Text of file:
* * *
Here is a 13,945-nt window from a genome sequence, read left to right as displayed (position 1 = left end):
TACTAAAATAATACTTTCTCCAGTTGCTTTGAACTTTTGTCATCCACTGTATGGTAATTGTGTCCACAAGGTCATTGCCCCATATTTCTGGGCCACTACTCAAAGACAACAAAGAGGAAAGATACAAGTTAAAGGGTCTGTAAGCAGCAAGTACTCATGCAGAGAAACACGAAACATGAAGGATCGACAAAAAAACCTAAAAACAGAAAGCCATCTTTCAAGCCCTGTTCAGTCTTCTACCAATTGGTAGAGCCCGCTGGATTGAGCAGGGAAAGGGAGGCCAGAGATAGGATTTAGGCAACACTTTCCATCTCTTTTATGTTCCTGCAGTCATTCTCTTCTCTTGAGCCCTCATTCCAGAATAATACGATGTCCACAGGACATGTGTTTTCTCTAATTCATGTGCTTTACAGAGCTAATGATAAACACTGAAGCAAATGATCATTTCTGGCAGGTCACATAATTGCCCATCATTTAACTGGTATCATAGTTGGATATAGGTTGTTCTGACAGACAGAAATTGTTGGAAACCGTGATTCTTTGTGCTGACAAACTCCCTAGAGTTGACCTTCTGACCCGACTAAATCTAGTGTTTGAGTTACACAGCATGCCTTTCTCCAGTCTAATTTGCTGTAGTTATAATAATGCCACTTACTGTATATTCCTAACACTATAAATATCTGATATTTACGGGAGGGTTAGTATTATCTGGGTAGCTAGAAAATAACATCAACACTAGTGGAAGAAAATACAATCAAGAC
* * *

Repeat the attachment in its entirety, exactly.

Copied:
Here is a 13,945-nt window from a genome sequence, read left to right as displayed (position 1 = left end):
TACTAAAATAATACTTTCTCCAGTTGCTTTGAACTTTTGTCATCCACTGTATGGTAATTGTGTCCACAAGGTCATTGCCCCATATTTCTGGGCCACTACTCAAAGACAACAAAGAGGAAAGATACAAGTTAAAGGGTCTGTAAGCAGCAAGTACTCATGCAGAGAAACACGAAACATGAAGGATCGACAAAAAAACCTAAAAACAGAAAGCCATCTTTCAAGCCCTGTTCAGTCTTCTACCAATTGGTAGAGCCCGCTGGATTGAGCAGGGAAAGGGAGGCCAGAGATAGGATTTAGGCAACACTTTCCATCTCTTTTATGTTCCTGCAGTCATTCTCTTCTCTTGAGCCCTCATTCCAGAATAATACGATGTCCACAGGACATGTGTTTTCTCTAATTCATGTGCTTTACAGAGCTAATGATAAACACTGAAGCAAATGATCATTTCTGGCAGGTCACATAATTGCCCATCATTTAACTGGTATCATAGTTGGATATAGGTTGTTCTGACAGACAGAAATTGTTGGAAACCGTGATTCTTTGTGCTGACAAACTCCCTAGAGTTGACCTTCTGACCCGACTAAATCTAGTGTTTGAGTTACACAGCATGCCTTTCTCCAGTCTAATTTGCTGTAGTTATAATAATGCCACTTACTGTATATTCCTAACACTATAAATATCTGATATTTACGGGAGGGTTAGTATTATCTGGGTAGCTAGAAAATAACATCAACACTAGTGGAAGAAAATACAATCAAGAC